Unemployment insurance is a program offering financial assistance to workers who lose their jobs. These cash stipends are intended to help them pay daily living expenses while they find new employment.
Unemployment is a joint state/federal program, and each state has its own unemployment insurance offices and claims procedures, all of which must comply with federal law. In most states, an unemployed worker can apply for benefits even though she owes money to the unemployment office.
Unemployment Insurance Laws
Both state and federal governments have enacted laws that implement unemployment insurance benefits. Federal unemployment insurance laws are the province of the U.S. Department of Labor, while each state taxes its employers and runs the state system.
In essence, unemployment insurance programs make periodic payments to employees who lost their jobs without having done anything wrong. That means that workers fired for misconduct cannot get these benefits. States set thresholds for wages a worker must have earned or the amount of time he must have worked to be eligible. Once she has met these requirements, she can file an unemployment insurance claim.
Read More: How to Quit Your Job & Still Qualify For Unemployment Insurance Benefits
Procedure for Filing a Claim
A worker who loses his job or gets his employment hours cut should file a claim as quickly as is feasible. He can do this online, in person or over the phone, providing critical information such as where he worked, the name and address of his supervisor, his last date of work and his work history. The exact procedure will vary from state to state.
Once all of the information has been provided, an employee is, in some states, required to wait until a one-week period passes. In other states, there is no waiting period. On average, the time it takes for a claim to be reviewed, approved and start paying benefits is between two and three weeks.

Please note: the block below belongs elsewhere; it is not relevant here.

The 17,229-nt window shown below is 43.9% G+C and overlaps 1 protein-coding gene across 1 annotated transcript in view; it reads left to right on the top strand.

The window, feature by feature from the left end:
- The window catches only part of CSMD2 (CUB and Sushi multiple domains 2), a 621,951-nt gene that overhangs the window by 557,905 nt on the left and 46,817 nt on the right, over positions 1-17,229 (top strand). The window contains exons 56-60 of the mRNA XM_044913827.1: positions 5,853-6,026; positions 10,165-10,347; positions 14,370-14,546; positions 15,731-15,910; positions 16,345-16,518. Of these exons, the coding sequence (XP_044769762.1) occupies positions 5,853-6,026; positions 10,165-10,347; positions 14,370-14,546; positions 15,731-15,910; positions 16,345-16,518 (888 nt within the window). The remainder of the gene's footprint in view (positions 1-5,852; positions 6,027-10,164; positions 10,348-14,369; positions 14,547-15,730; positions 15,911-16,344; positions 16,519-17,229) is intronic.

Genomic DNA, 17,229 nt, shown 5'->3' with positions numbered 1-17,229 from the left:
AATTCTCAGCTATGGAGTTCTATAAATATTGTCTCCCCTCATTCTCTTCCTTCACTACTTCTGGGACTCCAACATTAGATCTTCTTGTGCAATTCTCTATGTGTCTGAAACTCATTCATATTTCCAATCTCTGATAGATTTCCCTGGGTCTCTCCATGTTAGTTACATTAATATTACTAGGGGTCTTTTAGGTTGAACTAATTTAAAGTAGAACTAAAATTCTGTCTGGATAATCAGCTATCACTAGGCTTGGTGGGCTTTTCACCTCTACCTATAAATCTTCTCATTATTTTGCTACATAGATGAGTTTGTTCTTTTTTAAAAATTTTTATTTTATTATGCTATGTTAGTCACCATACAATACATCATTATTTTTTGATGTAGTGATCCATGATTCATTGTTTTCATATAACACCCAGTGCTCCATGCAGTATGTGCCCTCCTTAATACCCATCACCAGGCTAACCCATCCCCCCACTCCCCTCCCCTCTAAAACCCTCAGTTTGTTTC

Insurance Benefits Overpayment and Fraud
If an employee receives more money in unemployment benefits than he is owed, it is called an overpayment. An overpayment can result from fraud – for example, a deliberate overstatement of wages in an attempt to get undeserved benefits. It can also result from an accidental error or overpayment, completely unintentional on the part of the worker or the office. Often, an overpayment occurs when an employee is awarded benefits, but the employer appeals and wins that appeal.
A state unemployment agency will require that an employee who received excess unemployment compensation payments repay the overpayment. Sometimes this can be done by adjusting future payments to correct the error. Alternatively, the agency may require a lump-sum repayment. In some states, the worker can apply for a repayment waiver after a non-fraudulent overpayment.
Adjudicating Overpayment and Waiver
If the state determines that the worker was overpaid, he is entitled to a fact-finding interview in many states. After the interview, a decision is issued that the worker can appeal to the courts if the decision is unconstitutional, based on an error of law, or is not supported by facts in the record taken as a whole. An employee who loses all appeals can sometimes apply for a waiver if his overpayment was not fraudulent.
A waiver is different than an appeal and forgives some or all of the benefits a worker is asked to repay. Often a worker applies for a waiver by letter to the state unemployment department or agency. The letter should set out the reasons the individual cannot repay the overpayment. If the waiver is granted, the overpayment will be forgiven or limited.
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